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COVID-19 and Kidney Disease

Published:October 30, 2020DOI:https://doi.org/10.1053/j.ackd.2020.10.002
      William Osler has frequently been described as the Father of Modern Medicine and one of the “greatest diagnosticians ever to wield a stethoscope.” The art of medicine and being a physician includes two critical skills: diagnosis and prognosis. Since we are all generally aware of the natural history of a disease process, these skills may seem routine to our generation. Hence, very infrequently we are pushed in a completely uncharted territory when it comes to applying our medical knowledge and implementing these skills. The current pandemic has been an important lesson to appreciate the pioneers of medicine in that it has literally taken the entire globe back to the drawing board.
      As of mid-October, in there are over 8 million confirmed cases of coronavirus disease 2019 (COVID-19) and over 224,000 deaths directly attributed to COVID-19 in the United States. The disease is caused by one of the highly pathogenic human coronaviruses (severe acute respiratory syndrome coronavirus [SARS-CoV-2]). SARS-CoV-2 bind to their target cells through a trans-membrane receptor, angiotensin converting enzyme 2 (ACE2), to gain cellular entry, leading to its downstream inflammatory consequences. A combination of pathogen-related and host responses leads to multi-organ involvement and tissue injury. Kidneys are among the most important organs that play a role in regulation of the renin-angiotensin and aldosterone system; hence, they are vulnerable both directly and indirectly to the effects of the viral infection. In addition, kidney disease is also considered one of the major predisposing factors associated with severity of this infection.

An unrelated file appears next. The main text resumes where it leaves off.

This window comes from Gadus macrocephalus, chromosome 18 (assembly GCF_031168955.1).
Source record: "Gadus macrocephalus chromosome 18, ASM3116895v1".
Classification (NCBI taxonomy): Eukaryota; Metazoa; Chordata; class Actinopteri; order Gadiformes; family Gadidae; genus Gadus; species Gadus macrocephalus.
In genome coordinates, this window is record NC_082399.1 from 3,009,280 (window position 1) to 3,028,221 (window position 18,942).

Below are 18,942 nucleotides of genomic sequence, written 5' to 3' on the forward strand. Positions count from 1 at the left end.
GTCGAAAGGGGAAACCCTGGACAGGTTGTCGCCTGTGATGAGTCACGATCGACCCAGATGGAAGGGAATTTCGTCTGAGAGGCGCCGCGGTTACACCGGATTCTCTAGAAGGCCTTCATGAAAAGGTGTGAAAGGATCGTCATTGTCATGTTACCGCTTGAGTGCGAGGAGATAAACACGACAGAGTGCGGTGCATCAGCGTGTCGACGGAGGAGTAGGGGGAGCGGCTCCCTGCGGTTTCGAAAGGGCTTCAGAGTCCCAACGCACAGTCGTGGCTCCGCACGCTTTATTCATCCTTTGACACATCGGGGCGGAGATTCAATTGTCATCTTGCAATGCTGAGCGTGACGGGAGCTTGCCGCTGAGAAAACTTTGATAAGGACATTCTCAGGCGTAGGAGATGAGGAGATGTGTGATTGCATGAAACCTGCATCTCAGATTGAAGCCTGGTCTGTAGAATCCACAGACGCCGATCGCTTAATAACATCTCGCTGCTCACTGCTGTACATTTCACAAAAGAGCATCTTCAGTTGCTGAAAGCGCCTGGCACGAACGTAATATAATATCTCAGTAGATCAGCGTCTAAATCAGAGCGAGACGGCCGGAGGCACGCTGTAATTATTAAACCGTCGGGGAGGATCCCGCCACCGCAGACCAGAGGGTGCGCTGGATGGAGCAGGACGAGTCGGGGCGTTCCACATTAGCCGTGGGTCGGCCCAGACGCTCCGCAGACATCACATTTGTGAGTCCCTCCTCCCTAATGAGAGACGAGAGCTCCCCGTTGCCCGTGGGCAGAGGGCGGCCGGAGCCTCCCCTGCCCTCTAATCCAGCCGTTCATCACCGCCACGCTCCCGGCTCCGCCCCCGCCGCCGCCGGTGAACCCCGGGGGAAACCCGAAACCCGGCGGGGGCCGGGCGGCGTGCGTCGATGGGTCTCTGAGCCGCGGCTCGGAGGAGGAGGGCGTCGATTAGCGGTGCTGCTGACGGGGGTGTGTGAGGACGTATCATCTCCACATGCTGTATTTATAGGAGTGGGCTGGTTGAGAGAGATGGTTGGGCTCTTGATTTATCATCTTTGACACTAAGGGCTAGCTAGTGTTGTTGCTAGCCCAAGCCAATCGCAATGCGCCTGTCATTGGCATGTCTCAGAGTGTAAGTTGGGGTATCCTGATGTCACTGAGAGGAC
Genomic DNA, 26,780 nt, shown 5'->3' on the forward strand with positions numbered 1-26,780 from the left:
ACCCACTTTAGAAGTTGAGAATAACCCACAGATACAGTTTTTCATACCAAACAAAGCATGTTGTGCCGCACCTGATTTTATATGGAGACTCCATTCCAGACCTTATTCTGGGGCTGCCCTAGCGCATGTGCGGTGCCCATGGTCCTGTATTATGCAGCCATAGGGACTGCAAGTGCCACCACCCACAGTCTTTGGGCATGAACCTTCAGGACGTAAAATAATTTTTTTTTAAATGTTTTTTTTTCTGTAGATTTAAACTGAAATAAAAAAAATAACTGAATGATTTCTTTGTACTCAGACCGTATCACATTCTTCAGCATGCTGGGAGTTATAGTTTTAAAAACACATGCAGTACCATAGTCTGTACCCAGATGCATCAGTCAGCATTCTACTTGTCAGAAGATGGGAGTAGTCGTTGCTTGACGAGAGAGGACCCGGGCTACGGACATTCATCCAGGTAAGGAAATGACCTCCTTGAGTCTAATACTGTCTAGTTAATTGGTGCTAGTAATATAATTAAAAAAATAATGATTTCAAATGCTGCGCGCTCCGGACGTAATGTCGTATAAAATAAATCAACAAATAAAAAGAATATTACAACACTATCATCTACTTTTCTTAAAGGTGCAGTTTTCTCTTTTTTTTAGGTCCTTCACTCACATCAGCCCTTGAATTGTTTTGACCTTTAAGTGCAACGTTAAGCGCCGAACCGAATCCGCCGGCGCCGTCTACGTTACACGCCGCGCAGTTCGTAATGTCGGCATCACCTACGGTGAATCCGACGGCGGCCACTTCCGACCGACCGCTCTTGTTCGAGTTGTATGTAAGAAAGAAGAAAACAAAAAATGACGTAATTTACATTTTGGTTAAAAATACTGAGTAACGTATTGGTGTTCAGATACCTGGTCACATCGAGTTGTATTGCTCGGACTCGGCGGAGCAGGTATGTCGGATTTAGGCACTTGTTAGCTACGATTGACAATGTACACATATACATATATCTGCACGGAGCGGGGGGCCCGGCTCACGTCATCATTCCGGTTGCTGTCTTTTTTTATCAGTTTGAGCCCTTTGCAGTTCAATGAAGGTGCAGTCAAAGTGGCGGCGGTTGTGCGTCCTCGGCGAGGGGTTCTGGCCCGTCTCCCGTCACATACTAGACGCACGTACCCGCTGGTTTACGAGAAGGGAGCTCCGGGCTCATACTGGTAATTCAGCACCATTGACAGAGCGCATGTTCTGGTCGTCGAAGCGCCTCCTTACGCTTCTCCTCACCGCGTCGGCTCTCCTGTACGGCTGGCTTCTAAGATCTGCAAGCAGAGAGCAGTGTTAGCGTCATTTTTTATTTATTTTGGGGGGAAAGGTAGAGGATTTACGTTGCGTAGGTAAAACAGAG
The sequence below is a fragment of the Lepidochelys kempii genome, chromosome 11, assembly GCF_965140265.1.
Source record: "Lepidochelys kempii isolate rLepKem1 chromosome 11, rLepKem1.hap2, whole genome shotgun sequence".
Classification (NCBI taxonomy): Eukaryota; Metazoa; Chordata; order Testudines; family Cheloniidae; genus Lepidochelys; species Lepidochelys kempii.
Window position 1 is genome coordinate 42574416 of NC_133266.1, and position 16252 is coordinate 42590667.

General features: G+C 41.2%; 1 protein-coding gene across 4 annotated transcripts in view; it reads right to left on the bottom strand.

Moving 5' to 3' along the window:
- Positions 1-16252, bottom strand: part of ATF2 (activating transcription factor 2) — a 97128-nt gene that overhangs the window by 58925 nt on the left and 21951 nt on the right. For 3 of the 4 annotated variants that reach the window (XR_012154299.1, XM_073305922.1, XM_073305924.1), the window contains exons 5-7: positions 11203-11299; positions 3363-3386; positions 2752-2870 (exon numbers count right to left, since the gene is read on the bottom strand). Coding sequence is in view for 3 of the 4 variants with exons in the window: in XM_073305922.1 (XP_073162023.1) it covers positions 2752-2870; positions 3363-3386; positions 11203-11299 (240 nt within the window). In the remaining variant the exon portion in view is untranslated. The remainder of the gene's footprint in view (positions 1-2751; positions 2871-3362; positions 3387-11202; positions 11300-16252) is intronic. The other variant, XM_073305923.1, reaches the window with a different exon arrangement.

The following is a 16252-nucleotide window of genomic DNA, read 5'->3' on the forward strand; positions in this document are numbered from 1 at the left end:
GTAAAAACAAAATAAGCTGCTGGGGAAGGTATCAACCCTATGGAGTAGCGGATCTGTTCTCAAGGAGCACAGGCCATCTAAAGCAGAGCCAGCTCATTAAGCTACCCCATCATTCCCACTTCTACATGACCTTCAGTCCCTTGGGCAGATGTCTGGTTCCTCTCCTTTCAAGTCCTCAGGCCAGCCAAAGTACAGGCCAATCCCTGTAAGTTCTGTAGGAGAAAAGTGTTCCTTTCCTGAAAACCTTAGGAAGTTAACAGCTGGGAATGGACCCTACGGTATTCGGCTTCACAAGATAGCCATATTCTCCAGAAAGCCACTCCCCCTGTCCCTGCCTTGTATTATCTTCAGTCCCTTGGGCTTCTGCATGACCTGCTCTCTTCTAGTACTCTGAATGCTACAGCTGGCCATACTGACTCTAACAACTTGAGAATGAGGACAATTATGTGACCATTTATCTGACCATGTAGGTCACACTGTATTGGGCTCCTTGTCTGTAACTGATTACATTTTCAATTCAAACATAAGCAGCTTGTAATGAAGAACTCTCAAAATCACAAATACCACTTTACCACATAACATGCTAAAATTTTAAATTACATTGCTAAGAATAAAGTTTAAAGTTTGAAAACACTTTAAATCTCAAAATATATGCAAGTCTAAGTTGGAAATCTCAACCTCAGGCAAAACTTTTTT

The impact of COVID-19 on our specialty is from both biological consequences and processes of care. Unlike other disciplines, nephrology has been uniquely impacted by COVID-19 in both acute care settings and ambulatory dialysis settings, as well as in organ transplantation. In the current issue of Advances in Chronic Kidney Disease, Dr Silvi Shah and Dr Matthew Sparks have done a masterful job of inviting key experts to provide a scientific update on various aspects of kidney disease in COVID-19.
      • Shah S.
      • Sparks M.A.
      COVID-19 and the kidney community: coalescing in crisis.
      The natural history and science associated with this disease is unfolding in front of us, so we need to be humble about what we know until now and be open-minded about what we will continue to learn along the way. As a special issue, this also represents significant efforts on the part of the individual authors who have devoted their time to inform others during a busy and stressful time for themselves. These efforts are greatly appreciated, and we hope the readers find these works to be both rigorous and comprehensive. Finally, the tireless efforts of the editorial board and administrative staff, including our reviewers and publishers, need to be recognized in order to bring this special issue to fruition. As we enter the fall season, we hope that we are better prepared now than earlier in the spring to deliver care to our patients with kidney disease in a safe and effective manner.

      Reference

        • Shah S.
        • Sparks M.A.
        COVID-19 and the kidney community: coalescing in crisis.
        Adv Chronic Kid Dis. 2020; 27: 362-364